• Despite clear evidence that there is high prevalence and high risk of transmission of hepatitis C in correctional settings, the introduction of NSPs in prisons continues to be blocked


  •  People affected by hepatitis C experience significant levels of stigma and discrimination.
  • Stigma and discrimination against people with hepatitis C is caused by hep C’s close association with injecting drug use, itself an illegal and therefore highly stigmatised behaviour, and also because there is a lack of information and awareness in the community and among many health professionals about even the basic facts of hepatitis C
  • The fact is many people did not become infected through injecting drug use. Prior to the introduction of screening in 1990, some people contracted hepatitis C through blood products. Today unsafe tattooing and body art are also considered as risks.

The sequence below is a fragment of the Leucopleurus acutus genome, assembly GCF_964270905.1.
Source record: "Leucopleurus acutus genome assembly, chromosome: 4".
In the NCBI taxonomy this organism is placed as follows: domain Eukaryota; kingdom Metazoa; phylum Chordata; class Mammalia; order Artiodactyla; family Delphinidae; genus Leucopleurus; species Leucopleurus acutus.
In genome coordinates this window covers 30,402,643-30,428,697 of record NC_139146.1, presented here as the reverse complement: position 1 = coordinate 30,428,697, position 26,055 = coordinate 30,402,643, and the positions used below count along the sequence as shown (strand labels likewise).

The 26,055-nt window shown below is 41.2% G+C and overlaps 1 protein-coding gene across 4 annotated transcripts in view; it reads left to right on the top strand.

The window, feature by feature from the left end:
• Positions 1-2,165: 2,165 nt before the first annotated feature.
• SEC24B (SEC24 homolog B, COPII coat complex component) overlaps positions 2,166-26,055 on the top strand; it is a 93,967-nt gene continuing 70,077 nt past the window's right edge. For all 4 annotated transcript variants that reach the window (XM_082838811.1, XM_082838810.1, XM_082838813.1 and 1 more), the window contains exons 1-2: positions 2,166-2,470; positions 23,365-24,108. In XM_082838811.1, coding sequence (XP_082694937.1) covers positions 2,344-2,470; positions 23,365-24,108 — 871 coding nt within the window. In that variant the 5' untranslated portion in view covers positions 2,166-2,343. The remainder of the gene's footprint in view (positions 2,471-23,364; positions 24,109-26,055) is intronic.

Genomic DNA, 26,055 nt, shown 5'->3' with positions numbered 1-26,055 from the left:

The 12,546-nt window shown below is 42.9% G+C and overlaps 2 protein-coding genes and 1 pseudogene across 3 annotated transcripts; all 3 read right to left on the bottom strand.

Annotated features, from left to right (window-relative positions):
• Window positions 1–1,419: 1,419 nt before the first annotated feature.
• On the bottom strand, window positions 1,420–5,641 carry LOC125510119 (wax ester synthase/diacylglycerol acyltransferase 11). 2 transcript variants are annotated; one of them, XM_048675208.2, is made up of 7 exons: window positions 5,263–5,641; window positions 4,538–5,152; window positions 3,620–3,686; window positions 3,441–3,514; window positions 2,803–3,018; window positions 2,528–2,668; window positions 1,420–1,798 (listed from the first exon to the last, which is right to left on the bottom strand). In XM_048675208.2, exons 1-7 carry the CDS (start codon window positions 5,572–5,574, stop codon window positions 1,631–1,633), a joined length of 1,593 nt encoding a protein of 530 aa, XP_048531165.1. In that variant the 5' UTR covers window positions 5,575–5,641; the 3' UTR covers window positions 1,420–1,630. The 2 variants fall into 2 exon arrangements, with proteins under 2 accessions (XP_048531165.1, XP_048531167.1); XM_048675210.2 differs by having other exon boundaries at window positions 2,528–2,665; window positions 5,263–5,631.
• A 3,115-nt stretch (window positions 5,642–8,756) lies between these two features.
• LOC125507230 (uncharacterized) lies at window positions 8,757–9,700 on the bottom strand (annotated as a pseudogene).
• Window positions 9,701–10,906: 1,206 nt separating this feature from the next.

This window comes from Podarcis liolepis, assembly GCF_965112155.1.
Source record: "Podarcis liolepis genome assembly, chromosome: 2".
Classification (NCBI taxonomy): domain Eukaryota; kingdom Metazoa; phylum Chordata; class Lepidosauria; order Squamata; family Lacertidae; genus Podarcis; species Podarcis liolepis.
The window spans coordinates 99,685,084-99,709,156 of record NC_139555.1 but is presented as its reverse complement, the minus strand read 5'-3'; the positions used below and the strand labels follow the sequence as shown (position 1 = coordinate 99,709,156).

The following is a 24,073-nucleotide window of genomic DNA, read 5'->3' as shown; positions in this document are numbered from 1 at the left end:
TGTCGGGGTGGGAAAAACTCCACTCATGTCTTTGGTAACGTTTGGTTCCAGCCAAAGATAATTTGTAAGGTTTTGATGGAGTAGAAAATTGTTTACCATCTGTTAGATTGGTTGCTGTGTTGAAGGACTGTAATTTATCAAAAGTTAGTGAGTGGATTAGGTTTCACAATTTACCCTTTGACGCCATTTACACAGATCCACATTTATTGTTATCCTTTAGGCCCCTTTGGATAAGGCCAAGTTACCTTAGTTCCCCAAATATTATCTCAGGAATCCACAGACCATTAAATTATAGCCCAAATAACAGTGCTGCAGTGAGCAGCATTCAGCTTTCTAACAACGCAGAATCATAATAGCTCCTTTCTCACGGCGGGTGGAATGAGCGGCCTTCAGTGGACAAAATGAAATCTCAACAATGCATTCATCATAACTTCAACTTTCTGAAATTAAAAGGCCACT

• The two most common settings for stigma and discrimination are healthcare and employment although it extends to most areas of a person’s life and can have serious detrimental impacts.
  •  Despite increasing public awareness having been a priority action in every National Strategy since 1999 and unlike other conditions, there has never been an Australian government-funded public awareness campaign
  •  Increasing community awareness and a focus on hepatitis C as a liver health issue is an important step in minimising stigma and discrimination.
  • It is vital that the government work with the affected communities and other stakeholders to implement an appropriate mass media public awareness campaign.

For more information about the Inquiry you can visit the government website here